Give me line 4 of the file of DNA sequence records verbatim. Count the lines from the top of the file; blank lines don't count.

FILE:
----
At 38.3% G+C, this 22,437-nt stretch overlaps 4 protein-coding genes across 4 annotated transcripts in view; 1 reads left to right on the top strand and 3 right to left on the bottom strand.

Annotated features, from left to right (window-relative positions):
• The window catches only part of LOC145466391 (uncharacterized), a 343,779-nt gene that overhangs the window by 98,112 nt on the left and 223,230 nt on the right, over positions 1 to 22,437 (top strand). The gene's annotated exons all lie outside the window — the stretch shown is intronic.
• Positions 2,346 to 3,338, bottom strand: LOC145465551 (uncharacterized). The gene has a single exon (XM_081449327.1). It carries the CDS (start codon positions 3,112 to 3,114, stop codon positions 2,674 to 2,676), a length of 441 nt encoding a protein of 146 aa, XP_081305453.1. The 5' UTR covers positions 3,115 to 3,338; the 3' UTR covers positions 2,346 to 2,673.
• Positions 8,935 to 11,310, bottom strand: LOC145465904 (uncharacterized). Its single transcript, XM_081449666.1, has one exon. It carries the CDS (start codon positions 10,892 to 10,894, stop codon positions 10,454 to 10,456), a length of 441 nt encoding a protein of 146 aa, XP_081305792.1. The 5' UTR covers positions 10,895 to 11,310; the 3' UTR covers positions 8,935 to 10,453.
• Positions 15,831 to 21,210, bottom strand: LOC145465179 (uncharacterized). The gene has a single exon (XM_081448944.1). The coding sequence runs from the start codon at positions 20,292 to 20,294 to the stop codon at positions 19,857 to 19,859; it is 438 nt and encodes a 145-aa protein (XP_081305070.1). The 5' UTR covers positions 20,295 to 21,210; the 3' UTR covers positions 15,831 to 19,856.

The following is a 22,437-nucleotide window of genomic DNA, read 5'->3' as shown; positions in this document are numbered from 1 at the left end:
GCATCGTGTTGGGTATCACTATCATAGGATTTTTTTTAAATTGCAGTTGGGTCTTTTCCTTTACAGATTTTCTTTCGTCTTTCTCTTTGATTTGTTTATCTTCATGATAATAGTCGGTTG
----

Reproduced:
• Positions 2,346 to 3,338, bottom strand: LOC145465551 (uncharacterized). The gene has a single exon (XM_081449327.1). It carries the CDS (start codon positions 3,112 to 3,114, stop codon positions 2,674 to 2,676), a length of 441 nt encoding a protein of 146 aa, XP_081305453.1. The 5' UTR covers positions 3,115 to 3,338; the 3' UTR covers positions 2,346 to 2,673.